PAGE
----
I hate the ways language is used to condemn and “other” groups of people.
Ever hear people in America refer to our form of government as an “administration,” but talk about someone else’s government as a “regime”? It’s a subtle but effective condemnation of those other people over there in that god-forsaken place who aren’t like us.
Most of us don’t even notice it.
The same thing happens among races, economic classes, and other groups. For example, the local police force in Ferguson doesn’t “intimidate” or “threaten” or “use violence,” they merely “respond.”
The good guys don't have guns. They have cameras. #Ferguson
We sat in lawn chairs in our building’s parking lot and watched fireworks with the neighbors Friday night. It was an enjoyable 30 minutes, even with the power lines in the way, because we didn’t have to deal with a crowd or drive anywhere special to see them.
Champaign was not my first choice for relocation last year when I was job hunting. I really, really, really wanted to move to Milwaukee. But for this and many other reasons, Champaign keeps growing on me.
On Wednesday, we went to Milwaukee for a couple of days to catch Dave Matthews Band at Summerfest and hang out with Dan’s mom. It was the kind of mini-vacation that threatened not to be a vacation at all. First, it was 57° and misting the entire time we were at “Summer”fest. Yes, we were in Wisconsin…but damn!
Then, during DMB’s second set, the speakers went out. If you had lawn tickets–and we did–then you were treated to the muffled sounds of a band the size of ants being drowned out by Bonnie Raitt playing the next stage over. (Nothing against Bonnie Raitt at all, but I paid for DMB tickets.) I understand that we live in an imperfect world. Things happen; there are technical glitches. However, when the second half of a performance blows, there’s no recovering.
But it was our stay at Candlewood Suites that really sucked. The room they put us in had a bum door. It was nearly impossible to open and we knew it when we dropped off our bags at check-in, but we had places to be–namely, Summerfest. We left thinking the door would be nothing more than a minor inconvenience. We got back to the room many hours later, completely exhausted after the concert. All we wanted to do was crash, so we threw our hips and shoulders into the door to get it open. We were in, and went quickly to sleep.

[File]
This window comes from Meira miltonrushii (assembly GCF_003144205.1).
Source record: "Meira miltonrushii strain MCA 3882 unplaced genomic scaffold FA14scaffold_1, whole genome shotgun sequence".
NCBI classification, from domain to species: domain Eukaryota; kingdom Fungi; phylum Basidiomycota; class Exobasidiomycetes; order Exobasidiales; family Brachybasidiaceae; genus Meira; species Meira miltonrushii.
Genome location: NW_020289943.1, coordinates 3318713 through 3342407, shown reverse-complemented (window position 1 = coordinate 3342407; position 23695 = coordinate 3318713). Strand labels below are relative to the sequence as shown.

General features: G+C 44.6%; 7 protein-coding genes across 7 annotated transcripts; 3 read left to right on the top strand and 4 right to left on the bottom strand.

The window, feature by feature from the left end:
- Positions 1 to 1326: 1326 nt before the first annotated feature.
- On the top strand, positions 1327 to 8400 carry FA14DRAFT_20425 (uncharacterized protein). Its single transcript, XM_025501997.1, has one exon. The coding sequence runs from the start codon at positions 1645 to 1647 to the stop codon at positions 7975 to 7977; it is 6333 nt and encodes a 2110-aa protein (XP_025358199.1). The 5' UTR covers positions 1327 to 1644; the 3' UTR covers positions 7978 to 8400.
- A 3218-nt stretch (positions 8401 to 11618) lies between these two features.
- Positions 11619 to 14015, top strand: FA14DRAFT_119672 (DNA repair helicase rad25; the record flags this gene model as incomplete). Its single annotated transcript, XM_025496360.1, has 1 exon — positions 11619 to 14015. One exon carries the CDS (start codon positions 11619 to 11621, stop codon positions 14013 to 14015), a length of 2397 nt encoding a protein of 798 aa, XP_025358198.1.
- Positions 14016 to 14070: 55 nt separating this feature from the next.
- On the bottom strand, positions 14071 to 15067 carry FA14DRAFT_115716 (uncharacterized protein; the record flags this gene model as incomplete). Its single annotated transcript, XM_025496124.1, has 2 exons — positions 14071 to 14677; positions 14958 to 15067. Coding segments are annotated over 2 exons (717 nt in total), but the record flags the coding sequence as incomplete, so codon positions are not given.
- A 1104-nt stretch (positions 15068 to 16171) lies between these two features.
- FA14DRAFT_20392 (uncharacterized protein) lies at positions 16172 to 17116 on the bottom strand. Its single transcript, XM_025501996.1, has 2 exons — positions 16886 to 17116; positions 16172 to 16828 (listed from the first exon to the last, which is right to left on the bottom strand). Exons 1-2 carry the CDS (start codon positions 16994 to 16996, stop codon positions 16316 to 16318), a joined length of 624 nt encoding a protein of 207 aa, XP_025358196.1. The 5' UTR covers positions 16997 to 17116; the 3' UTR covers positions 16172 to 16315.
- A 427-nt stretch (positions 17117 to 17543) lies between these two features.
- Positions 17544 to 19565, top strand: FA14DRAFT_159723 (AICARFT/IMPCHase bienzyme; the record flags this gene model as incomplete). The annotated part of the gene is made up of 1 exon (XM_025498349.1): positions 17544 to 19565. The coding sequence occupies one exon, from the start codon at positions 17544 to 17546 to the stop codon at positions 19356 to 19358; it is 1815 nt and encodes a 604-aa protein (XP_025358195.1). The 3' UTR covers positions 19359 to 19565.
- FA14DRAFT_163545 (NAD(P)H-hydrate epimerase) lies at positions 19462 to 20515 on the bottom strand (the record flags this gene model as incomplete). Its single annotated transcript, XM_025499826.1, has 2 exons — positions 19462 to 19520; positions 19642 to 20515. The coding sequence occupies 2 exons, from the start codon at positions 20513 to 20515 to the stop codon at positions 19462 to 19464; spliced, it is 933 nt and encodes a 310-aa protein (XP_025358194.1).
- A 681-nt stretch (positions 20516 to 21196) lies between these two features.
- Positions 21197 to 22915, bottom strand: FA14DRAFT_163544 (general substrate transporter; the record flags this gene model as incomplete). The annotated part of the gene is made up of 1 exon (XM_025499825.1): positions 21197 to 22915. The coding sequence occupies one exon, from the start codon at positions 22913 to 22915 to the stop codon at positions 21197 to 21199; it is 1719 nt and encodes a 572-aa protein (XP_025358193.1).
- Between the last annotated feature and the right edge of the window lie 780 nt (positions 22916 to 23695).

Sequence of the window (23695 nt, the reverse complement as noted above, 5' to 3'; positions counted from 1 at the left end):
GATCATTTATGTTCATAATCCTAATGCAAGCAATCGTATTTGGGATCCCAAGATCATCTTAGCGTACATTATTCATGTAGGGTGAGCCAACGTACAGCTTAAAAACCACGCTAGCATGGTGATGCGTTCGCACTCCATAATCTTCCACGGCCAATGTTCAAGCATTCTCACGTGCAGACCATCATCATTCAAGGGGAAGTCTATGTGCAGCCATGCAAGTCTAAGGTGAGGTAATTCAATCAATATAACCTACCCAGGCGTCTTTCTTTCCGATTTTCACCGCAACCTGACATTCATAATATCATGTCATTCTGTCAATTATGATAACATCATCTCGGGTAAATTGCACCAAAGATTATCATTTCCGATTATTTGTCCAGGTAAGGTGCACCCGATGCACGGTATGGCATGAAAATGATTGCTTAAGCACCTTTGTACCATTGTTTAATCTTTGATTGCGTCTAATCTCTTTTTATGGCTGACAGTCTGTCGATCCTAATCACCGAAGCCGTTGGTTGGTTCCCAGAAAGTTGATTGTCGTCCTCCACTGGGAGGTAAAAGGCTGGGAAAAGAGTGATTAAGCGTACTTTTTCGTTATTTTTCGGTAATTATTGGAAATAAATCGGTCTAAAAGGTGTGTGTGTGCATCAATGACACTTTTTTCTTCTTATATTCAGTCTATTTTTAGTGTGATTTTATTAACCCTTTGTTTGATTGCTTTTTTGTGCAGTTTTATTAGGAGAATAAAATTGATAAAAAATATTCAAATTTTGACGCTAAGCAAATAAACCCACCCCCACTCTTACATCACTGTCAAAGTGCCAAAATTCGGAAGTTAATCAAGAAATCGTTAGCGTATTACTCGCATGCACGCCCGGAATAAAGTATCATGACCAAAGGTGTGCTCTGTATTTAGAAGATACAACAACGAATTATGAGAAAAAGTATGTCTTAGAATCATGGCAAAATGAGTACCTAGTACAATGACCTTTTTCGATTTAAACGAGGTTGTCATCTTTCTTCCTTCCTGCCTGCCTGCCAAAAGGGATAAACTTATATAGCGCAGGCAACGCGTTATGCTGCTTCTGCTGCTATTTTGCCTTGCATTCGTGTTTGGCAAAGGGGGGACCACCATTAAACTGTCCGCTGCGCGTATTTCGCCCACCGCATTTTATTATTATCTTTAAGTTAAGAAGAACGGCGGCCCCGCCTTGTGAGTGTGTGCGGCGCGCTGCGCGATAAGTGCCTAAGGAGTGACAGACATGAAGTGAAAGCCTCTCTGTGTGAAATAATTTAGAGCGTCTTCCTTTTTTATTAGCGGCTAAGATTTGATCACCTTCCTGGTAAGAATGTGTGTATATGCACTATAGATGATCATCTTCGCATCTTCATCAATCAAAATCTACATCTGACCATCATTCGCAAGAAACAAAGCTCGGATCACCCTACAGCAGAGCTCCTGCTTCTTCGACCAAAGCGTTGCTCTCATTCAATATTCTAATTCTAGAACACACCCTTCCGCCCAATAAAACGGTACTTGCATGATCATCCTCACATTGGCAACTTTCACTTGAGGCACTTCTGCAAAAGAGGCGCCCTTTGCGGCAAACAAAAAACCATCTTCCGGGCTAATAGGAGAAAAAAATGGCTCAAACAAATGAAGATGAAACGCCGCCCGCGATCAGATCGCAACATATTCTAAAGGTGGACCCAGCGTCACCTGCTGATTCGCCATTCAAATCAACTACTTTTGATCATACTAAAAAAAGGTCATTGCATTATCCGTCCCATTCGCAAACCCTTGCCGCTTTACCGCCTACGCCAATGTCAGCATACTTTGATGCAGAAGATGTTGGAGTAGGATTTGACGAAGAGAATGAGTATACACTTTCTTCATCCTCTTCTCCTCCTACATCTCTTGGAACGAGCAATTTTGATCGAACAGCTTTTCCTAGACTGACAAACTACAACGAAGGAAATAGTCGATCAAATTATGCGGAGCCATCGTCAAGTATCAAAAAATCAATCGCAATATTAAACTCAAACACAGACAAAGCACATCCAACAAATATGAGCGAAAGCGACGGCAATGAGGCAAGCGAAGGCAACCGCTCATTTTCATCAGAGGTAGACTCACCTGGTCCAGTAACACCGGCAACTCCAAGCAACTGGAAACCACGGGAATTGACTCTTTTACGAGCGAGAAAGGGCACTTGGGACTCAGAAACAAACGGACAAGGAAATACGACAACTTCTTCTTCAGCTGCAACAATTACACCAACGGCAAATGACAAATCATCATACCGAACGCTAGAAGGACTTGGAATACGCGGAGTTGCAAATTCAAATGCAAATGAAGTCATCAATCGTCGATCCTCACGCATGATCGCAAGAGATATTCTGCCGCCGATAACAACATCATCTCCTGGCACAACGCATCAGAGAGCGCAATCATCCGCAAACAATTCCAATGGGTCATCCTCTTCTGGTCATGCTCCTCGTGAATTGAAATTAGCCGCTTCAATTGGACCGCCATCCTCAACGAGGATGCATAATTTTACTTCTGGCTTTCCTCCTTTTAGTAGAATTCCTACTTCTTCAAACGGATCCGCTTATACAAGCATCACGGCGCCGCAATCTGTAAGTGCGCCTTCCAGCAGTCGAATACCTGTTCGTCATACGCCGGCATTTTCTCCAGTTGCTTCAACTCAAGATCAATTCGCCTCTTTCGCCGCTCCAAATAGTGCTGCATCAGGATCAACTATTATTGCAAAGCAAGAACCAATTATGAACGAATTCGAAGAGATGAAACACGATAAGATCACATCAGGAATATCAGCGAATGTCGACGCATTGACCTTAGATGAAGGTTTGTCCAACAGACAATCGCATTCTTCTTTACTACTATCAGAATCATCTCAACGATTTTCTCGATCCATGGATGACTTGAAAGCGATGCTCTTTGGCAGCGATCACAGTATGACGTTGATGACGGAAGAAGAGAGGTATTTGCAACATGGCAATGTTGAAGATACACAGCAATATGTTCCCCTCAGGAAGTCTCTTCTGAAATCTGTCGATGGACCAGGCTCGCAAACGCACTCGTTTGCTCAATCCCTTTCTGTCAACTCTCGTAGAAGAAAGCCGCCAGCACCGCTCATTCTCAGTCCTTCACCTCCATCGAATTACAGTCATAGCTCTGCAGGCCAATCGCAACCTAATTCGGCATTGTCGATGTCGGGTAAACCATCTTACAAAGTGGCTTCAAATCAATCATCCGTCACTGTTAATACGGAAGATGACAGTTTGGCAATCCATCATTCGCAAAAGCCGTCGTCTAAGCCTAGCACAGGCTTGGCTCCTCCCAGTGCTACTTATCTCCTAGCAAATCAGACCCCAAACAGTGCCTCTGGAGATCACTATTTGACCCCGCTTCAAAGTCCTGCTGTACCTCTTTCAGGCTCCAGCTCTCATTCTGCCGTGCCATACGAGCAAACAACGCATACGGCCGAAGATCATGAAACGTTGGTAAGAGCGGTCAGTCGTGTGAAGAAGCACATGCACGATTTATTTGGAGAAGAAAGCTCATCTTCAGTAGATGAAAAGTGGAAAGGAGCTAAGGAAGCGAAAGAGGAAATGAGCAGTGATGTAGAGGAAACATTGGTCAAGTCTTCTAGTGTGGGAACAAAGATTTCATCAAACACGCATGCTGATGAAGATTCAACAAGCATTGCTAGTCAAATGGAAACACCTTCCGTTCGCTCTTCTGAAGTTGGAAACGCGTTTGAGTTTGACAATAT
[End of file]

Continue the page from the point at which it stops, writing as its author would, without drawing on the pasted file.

It turned into a real problem the morning when Dan went out to Dunkin’ Donuts to grab breakfast while I slept in. When he came back, he couldn’t get the door open from the outside, and I couldn’t get it open from the inside. Much crankiness ensued, including some rage Tweets and a Facebook post warning all who were watching not to ever book a room at the Candlewood Suites hotel in Milwaukee. We got moved to a different room after the maintenance guy judged the problem to be to complicated for a quick fix. We took the problem to the front desk and ended up with a downgrade to a Queen from a King room. When the hotel staff told us, “Don’t worry, it’s a cheaper rate,” our response was “Damn right it is.”
The only thing worse than an uncomfortable bed? A smaller uncomfortable bed. And that’s exactly what we got.
And Now the Good News
Despite the problems, the trip still had plenty of great moments. On Friday morning, we drove to Grant Park Beach in Dan’s hometown to watch the sun rise over Lake Michigan. It was a breathtaking 10 minutes. When it was over, we went back to the hotel and slept until checkout.
For lunch we went to Kopp’s Frozen Custard, where we didn’t order frozen custard at all. Instead we ordered jumbo cheeseburgers. It was the best diner-style cheeseburger I’ve ever had the pleasure of cramming in my pie hole.
We spent some time with Dan’s mom too. On Thursday evening, we sprung her from her retirement home, and in return she treated us to Trattoria di Carlo. She talked about her grandmother and grandfather who went to college here in Champaign-Urbana at the University of Illinois (total coincidence we ended up here–my father went to U of I too), how her mother taught for a while in Homer, Illinois (another crazy coincidence), and how when Dan was little they caught him literally swinging from a chandelier. (There are other great Baby Dan stories too…maybe another post?)
Somehow, toward’s the end of our meal the dinner conversation turned to pot. Dan mentioned that (legally) smoking pot was on my bucket list, when I corrected him and said, “Actually, I don’t want to smoke it. I’d prefer to try mine in brownie form.” To which my mother-in-law replied, “Me too!”